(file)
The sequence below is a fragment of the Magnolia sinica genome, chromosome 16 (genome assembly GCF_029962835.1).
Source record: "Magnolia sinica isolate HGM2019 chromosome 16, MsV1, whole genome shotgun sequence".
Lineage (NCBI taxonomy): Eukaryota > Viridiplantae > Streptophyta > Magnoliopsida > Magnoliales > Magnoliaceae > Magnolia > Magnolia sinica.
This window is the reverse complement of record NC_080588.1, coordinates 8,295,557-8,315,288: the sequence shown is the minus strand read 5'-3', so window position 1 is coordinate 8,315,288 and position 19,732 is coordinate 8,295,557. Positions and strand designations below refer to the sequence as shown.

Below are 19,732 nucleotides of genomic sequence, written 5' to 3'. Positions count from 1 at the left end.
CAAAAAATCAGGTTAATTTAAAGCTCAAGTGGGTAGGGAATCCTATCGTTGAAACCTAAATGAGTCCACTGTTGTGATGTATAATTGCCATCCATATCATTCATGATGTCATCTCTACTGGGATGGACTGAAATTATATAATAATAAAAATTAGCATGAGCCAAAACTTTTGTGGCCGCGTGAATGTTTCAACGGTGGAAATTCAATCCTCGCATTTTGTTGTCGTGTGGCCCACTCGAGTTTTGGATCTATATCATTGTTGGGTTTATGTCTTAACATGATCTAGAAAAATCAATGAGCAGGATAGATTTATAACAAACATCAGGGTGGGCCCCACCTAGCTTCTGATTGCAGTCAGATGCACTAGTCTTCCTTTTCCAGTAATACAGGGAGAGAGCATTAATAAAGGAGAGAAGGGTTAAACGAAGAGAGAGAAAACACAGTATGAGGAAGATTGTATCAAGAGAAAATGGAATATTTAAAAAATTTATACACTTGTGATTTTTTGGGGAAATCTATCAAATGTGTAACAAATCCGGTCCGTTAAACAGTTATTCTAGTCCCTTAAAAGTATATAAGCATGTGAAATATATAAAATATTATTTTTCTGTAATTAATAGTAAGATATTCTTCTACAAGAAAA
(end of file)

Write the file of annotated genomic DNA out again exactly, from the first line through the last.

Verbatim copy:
The sequence below is a fragment of the Magnolia sinica genome, chromosome 16 (genome assembly GCF_029962835.1).
Source record: "Magnolia sinica isolate HGM2019 chromosome 16, MsV1, whole genome shotgun sequence".
Lineage (NCBI taxonomy): Eukaryota > Viridiplantae > Streptophyta > Magnoliopsida > Magnoliales > Magnoliaceae > Magnolia > Magnolia sinica.
This window is the reverse complement of record NC_080588.1, coordinates 8,295,557-8,315,288: the sequence shown is the minus strand read 5'-3', so window position 1 is coordinate 8,315,288 and position 19,732 is coordinate 8,295,557. Positions and strand designations below refer to the sequence as shown.

Below are 19,732 nucleotides of genomic sequence, written 5' to 3'. Positions count from 1 at the left end.
CAAAAAATCAGGTTAATTTAAAGCTCAAGTGGGTAGGGAATCCTATCGTTGAAACCTAAATGAGTCCACTGTTGTGATGTATAATTGCCATCCATATCATTCATGATGTCATCTCTACTGGGATGGACTGAAATTATATAATAATAAAAATTAGCATGAGCCAAAACTTTTGTGGCCGCGTGAATGTTTCAACGGTGGAAATTCAATCCTCGCATTTTGTTGTCGTGTGGCCCACTCGAGTTTTGGATCTATATCATTGTTGGGTTTATGTCTTAACATGATCTAGAAAAATCAATGAGCAGGATAGATTTATAACAAACATCAGGGTGGGCCCCACCTAGCTTCTGATTGCAGTCAGATGCACTAGTCTTCCTTTTCCAGTAATACAGGGAGAGAGCATTAATAAAGGAGAGAAGGGTTAAACGAAGAGAGAGAAAACACAGTATGAGGAAGATTGTATCAAGAGAAAATGGAATATTTAAAAAATTTATACACTTGTGATTTTTTGGGGAAATCTATCAAATGTGTAACAAATCCGGTCCGTTAAACAGTTATTCTAGTCCCTTAAAAGTATATAAGCATGTGAAATATATAAAATATTATTTTTCTGTAATTAATAGTAAGATATTCTTCTACAAGAAAA